Secretary of State praises Monongalia County for best voting practices

CHARLESTON — West Virginia Secretary of State Mac Warner believes Monongalia County may have the best voting practices in the nation.
Warner said he’d like to find a way to implement some of the county’s practices throughout the rest of West Virginia.

“Not to give (County Clerk Carye Blaney) a big head, but it might be the best in the nation,” he said. “Literally, that electronic card that all the voters in Monongalia County got … I was up there several times and I did not see a line. If there was any line, they moved it through within minutes.”

The electronic card is a new feature in Monongalia County this year. All registered voters received the ID card, which they could then present at polling places and early voting locations.

“It all comes down to money. Can a county afford to do what you all were able to do in Monongalia County?” Warner said this month on WAJR’s Morgantown AM.

Monongalia County routinely finishes counting votes well before 9 p.m., and is usually among the first in the state. Even with a brief power outage on Election Day, Blaney still held true to the annual tradition of taking one of the state’s most populated counties and reporting early.
Voting ends at 7:30 p.m.

While not everything Monongalia County does is completely replicable across the state, Warner said a large county with its highest midterm turnout since 2006 having virtually no lines is a model to emulate.

“We can certainly facilitate that poll card to get people through the registration process, and then if we have enough machines that solves the long lines we did experience in a few places,” Warner said.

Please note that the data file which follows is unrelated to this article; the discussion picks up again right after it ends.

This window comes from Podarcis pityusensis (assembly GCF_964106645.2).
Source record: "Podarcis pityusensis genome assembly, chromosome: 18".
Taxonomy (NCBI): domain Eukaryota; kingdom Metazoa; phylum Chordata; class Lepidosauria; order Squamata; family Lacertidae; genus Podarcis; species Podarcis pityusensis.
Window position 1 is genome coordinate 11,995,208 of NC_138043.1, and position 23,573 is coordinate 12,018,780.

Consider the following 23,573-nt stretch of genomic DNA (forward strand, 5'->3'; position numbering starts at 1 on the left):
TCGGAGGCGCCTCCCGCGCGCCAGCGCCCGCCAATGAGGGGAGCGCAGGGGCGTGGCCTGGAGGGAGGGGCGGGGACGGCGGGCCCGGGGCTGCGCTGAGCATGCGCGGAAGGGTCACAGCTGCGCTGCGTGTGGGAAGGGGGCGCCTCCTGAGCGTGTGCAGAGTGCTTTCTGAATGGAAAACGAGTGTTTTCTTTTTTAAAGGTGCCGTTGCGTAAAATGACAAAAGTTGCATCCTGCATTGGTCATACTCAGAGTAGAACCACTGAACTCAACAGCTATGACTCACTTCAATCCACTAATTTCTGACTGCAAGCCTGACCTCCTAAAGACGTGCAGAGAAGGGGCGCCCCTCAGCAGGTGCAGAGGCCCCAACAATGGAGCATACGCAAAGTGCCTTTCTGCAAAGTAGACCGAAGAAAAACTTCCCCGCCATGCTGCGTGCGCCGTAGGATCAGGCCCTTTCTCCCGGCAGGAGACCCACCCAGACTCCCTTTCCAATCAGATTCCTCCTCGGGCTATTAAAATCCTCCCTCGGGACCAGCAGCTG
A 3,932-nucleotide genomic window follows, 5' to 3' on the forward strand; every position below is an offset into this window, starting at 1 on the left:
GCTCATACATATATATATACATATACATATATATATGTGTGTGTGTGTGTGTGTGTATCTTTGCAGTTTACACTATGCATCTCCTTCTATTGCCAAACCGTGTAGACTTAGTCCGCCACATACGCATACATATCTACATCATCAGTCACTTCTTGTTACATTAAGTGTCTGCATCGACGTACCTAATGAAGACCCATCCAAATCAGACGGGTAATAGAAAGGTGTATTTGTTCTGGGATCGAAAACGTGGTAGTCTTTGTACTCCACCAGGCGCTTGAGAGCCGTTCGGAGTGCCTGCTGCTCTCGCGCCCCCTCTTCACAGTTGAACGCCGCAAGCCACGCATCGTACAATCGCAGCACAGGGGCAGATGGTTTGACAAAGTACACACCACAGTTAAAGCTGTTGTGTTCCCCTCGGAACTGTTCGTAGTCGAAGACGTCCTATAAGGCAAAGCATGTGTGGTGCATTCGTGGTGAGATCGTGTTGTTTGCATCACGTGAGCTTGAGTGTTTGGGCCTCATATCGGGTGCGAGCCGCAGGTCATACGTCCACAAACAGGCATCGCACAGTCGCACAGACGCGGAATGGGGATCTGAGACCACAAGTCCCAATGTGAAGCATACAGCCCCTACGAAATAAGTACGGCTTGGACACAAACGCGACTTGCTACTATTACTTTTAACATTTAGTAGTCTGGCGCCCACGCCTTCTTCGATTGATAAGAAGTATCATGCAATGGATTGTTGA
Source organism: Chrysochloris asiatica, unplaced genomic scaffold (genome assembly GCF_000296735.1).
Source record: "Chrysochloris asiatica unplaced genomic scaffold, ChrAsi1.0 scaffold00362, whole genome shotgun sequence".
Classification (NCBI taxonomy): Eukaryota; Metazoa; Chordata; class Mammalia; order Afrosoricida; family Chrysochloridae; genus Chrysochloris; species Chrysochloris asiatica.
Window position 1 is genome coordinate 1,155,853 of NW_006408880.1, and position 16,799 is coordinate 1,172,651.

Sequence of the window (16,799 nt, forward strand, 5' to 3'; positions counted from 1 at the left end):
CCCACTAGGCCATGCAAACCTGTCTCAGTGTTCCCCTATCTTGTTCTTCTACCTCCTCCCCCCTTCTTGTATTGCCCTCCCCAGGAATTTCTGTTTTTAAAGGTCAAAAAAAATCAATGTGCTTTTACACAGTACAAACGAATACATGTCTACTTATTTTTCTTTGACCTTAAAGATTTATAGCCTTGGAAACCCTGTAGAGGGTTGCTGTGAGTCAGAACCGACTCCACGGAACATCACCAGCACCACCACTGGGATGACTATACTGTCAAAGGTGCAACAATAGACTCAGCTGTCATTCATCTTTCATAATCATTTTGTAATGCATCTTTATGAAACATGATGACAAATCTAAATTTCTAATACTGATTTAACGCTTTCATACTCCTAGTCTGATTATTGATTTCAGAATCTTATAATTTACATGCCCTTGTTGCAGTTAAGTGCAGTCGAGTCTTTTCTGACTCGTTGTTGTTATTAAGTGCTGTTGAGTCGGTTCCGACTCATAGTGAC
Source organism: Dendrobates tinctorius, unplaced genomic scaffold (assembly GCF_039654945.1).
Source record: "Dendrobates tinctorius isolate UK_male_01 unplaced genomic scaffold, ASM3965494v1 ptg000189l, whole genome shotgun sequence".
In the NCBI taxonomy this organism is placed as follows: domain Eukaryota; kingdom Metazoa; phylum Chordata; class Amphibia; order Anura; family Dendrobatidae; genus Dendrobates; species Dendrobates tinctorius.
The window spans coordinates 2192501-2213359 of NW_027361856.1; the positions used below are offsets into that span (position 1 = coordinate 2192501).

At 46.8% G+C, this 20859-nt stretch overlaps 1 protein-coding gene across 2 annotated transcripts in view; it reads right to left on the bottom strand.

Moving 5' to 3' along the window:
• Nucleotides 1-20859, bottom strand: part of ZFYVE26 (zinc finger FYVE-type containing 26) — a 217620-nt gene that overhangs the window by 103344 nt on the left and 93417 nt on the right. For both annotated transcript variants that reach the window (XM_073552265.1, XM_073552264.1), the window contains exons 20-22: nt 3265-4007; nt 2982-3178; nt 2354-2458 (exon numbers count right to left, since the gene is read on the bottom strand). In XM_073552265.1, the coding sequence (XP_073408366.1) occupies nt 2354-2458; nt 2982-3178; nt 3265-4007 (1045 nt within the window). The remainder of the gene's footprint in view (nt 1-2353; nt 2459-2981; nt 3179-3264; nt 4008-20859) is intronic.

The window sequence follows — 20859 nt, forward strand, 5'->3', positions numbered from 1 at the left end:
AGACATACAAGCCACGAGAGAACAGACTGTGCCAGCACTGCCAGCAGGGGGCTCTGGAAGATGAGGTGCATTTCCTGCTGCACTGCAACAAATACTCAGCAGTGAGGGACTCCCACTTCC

Warner also praised Blaney for the decision to use the electronic card as a form of voter ID in compliance with state law and as a means for poll workers to more simply identify voters.

“That eliminates any human error with regards to an address or misunderstanding whether somebody is a junior or a senior — those sort of things,” he said. “We’ve done quite a bit of clean-up of the voter registration rolls. We’ve taken off 105,000 names — about eight or nine percent of the total names that were on the list prior to my taking office.”

The county even drew observers during the May primary election from outside the state, interested in seeing Blaney’s process.

“That’s attributable, again, to the county clerks doing their jobs. We’re simply giving them the tools to do their jobs.”

Though it may require additional funding — either state or federal — Warner said the combination of factors discussed have led to Monongalia County being known for how it runs elections.

“All of those things are going together to reduce the opportunities both for fraud and for human error,” Warner said. “And that’s why I think you have such an efficient system in Monongalia County, and you have the results out very quickly. I think there was a generally pleasant experience for people voting in Mon County, and I simply want to take that experience across the rest of West Virginia.”